MCTB The Radiance Models

Related to the Physical Models are the Radiance Models, which tend to involve imagining that enlightened beings will have some kind of remarkable presence, usually involving radiating love, charisma, wisdom, peace or even physical light. A friend of mine used to joke about this by saying that people in Western Vipassana at the Insight Meditation Society thought that an arahat would be someone like Dipa Ma (a talented practitioner of vipassana and samatha who died an anagami by her own admission) but with light shining out of their ass. This is a bit of an exaggeration, but it makes the point that these ideals are so ingrained in us from many traditions that it is hard not to imagine that enlightened beings must have something remarkable about them that you could feel or see.

Everyone knows that all saints have light coming out of their heads, as did Jesus. You have only to look to medieval paintings to confirm this. The stories of the Buddha are full of his marvelous presence. In fact, his very first interaction with a human after his awakening went something like this. The Buddha had gotten up after exploring the depths of his realization and abilities. He decided to find his five companions who had been with him during his period of grave asceticism, and surveying the world with his psychic powers found they were at Benares. He took off walking down the road between Bodh Gaya and Gaya, and the first person the Buddha talked to after his awakening that wasn’t a god or a giant snake was the monk Upaka. I quote the Buddha as he tells the tale, as rendered in Bhikkhu Ñanamoli and Bhikkhu Bodhi’s The Middle Length Discourses of the Buddha, Sutta 26, as it is so priceless and such a wealth of information about the origin of these models and ideals:

Upaka said: ‘Friend, your faculties are clear, the color of your skin is pure and bright. Under whom have you gone forth, friend? Who is your teacher? Whose Dhamma do you profess?’

I The Buddha replied to the Ajivaka Upaka in the stanzas:

‘I am one who has transcended all, a knower of all,
Unsullied among all things, renouncing all,
By craving’s ceasing freed. Having known this all
For myself, to whom should I point as teacher?

I have no teacher, and one like me
Exists nowhere in all the world
With all its gods, because I have
No person for my counterpart.

I am the Accomplished One in the world
I am the Teacher Supreme.
I alone am a Fully Enlightened One
Whose fires are quenched and extinguished.

I go now to the city of Kasi
To set in motion the Wheel of Dhamma.
In a world that has become blind
I go to beat the drum of the Deathless.’

Upaka replied, ‘By your claims friend, you ought to be the Universal Victor.’

‘The victors are those like me
Who have won to destruction of taints.
I have vanquished all evil states,
Therefore, Upaka, I am a victor.’

The passage is remarkable in that it sets out a large number of criteria and specifics about what awakening means to the Buddha and to Buddhism in such a short space. Further, what is interesting is the number of times the word “I” appears. In fact, “Buddha” means something like Awakened One, or “I am awake.” Thus, we see that the Buddha had no trouble talking about what he had done and who he was, nor did he have trouble thinking the thought “I”.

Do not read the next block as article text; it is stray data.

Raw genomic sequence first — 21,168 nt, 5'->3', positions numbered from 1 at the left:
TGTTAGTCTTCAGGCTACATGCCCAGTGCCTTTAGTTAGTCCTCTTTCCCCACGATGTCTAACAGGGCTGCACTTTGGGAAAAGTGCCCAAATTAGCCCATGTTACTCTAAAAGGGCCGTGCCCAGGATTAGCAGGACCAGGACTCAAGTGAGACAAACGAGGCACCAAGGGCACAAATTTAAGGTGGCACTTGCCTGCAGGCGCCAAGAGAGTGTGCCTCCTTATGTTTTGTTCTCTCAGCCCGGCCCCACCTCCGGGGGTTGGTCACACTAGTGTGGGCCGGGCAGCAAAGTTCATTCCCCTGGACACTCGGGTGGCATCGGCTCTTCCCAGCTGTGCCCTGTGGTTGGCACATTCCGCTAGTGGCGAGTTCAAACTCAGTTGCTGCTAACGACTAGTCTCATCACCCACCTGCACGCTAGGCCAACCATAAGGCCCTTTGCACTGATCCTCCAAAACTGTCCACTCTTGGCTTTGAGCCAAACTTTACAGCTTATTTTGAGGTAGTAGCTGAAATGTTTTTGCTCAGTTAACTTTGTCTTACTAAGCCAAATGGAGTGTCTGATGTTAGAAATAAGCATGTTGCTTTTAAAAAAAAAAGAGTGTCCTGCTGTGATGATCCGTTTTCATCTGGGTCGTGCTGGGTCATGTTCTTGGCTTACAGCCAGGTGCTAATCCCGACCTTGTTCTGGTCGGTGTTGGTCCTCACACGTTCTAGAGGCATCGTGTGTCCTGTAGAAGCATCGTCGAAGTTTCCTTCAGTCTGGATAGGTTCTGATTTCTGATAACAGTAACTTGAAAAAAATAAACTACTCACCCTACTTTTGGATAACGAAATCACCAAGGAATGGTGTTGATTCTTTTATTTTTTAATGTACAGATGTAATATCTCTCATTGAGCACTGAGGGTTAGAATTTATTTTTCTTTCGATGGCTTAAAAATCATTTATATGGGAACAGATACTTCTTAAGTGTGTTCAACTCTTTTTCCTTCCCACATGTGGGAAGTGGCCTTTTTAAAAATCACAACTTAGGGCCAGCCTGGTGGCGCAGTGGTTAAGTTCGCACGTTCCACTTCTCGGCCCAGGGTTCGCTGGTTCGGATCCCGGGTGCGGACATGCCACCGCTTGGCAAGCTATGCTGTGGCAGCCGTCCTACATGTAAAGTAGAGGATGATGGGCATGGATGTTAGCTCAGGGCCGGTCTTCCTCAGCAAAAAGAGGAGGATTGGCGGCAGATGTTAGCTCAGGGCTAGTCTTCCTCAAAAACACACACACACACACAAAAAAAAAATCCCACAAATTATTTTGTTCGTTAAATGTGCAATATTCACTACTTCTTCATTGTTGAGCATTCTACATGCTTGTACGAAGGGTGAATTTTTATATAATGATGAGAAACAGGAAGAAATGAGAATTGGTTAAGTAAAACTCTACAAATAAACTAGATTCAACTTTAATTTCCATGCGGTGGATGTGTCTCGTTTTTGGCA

We note his remarkable presence and skin, and so have the first of the Buddhist Radiance Models and Physical Models. We note that he says he is superior to the Gods, which is sort of a God Model in and of itself, except one better. He describes being free of all the taints and evil states, which is a complex mix of Emotional and Psychological Models. He also adds the drum of the Deathless, and here we have hints of an Immortality Model or an Extinction Model, and while formally Buddhism would reject both of these associations, aspects of both show up often in the texts anyway. There is also a Transcendence Model, as he says he is unsullied by all things, and also a Specific Knowledge Model, as the Buddha says he is a knower of all. In short, he says he has accomplished something remarkable, and asserts that he is going to go tell others how to do exactly the same thing he did, or is he?

The question of how the Buddha’s realization relates to what he was trying to teach others is a complex one. There are numerous passages where he says he is quite different from and superior to all other enlightened beings, and draws a clear line between himself and arahats. Thus, we have to look carefully at what his claims about himself have to do with others, and I devote the whole next chapter to this complex issue. Suffice to say, the problem comes in when the ideals the Buddha discusses as applying to himself, however mythologized we think they are, are applied without careful investigation to enlightened beings of theoretically inferior degree. Then there is the slippery question of the Tibetans who purport to produce full Buddhas in one lifetime…

Back to the issues of whether or not enlightened beings have a special presence. I have seen examples of both, though I suspect that in most cases their presence was largely that way before they started doing spiritual practice. Many people who have asked me questions about practice over the years have hesitantly asked me if there was something remarkable about my presence or how I was able to keep my realizations hidden at work. I am both sorry and happy to report that I have no problems in this regard at work and as far as I can tell have nothing whatsoever that is unusual about my presence that wasn’t there long before I got into all of this, other than the confidence and passion with which I speak on the dharma. In short, the physical models and radiance are just nice propaganda and another trap that people fall into, both in their own practice and when evaluating the possible level of realization of others.

MCTB The Karma Models